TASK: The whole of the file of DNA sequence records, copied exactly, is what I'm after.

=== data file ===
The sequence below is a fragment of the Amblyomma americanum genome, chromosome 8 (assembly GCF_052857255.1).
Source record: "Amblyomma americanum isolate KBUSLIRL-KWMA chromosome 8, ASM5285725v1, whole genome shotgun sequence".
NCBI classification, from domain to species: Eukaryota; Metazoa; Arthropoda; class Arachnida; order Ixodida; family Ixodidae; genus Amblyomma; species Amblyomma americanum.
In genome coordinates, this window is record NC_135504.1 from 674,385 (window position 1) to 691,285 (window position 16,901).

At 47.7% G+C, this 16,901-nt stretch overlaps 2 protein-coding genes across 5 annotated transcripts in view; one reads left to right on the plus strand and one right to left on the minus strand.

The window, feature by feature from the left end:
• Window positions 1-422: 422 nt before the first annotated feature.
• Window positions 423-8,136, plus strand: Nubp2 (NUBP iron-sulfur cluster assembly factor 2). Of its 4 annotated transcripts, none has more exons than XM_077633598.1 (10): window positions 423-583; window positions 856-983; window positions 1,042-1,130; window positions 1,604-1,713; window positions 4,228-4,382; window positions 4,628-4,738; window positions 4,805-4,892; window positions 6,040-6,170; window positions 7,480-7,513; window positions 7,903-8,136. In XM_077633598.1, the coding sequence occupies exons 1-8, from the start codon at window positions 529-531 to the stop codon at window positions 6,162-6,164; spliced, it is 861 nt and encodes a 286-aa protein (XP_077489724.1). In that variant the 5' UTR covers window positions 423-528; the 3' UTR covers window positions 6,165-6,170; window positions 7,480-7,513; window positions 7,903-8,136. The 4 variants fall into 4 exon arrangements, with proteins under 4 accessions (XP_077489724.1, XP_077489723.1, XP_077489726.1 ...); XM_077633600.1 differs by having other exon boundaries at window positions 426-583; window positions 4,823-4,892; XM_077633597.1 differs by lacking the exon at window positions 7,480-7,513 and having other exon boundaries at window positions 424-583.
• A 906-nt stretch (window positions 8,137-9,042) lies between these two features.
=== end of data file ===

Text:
The sequence below is a fragment of the Amblyomma americanum genome, chromosome 8 (assembly GCF_052857255.1).
Source record: "Amblyomma americanum isolate KBUSLIRL-KWMA chromosome 8, ASM5285725v1, whole genome shotgun sequence".
NCBI classification, from domain to species: Eukaryota; Metazoa; Arthropoda; class Arachnida; order Ixodida; family Ixodidae; genus Amblyomma; species Amblyomma americanum.
In genome coordinates, this window is record NC_135504.1 from 674,385 (window position 1) to 691,285 (window position 16,901).

At 47.7% G+C, this 16,901-nt stretch overlaps 2 protein-coding genes across 5 annotated transcripts in view; one reads left to right on the plus strand and one right to left on the minus strand.

The window, feature by feature from the left end:
• Window positions 1-422: 422 nt before the first annotated feature.
• Window positions 423-8,136, plus strand: Nubp2 (NUBP iron-sulfur cluster assembly factor 2). Of its 4 annotated transcripts, none has more exons than XM_077633598.1 (10): window positions 423-583; window positions 856-983; window positions 1,042-1,130; window positions 1,604-1,713; window positions 4,228-4,382; window positions 4,628-4,738; window positions 4,805-4,892; window positions 6,040-6,170; window positions 7,480-7,513; window positions 7,903-8,136. In XM_077633598.1, the coding sequence occupies exons 1-8, from the start codon at window positions 529-531 to the stop codon at window positions 6,162-6,164; spliced, it is 861 nt and encodes a 286-aa protein (XP_077489724.1). In that variant the 5' UTR covers window positions 423-528; the 3' UTR covers window positions 6,165-6,170; window positions 7,480-7,513; window positions 7,903-8,136. The 4 variants fall into 4 exon arrangements, with proteins under 4 accessions (XP_077489724.1, XP_077489723.1, XP_077489726.1 ...); XM_077633600.1 differs by having other exon boundaries at window positions 426-583; window positions 4,823-4,892; XM_077633597.1 differs by lacking the exon at window positions 7,480-7,513 and having other exon boundaries at window positions 424-583.
• A 906-nt stretch (window positions 8,137-9,042) lies between these two features.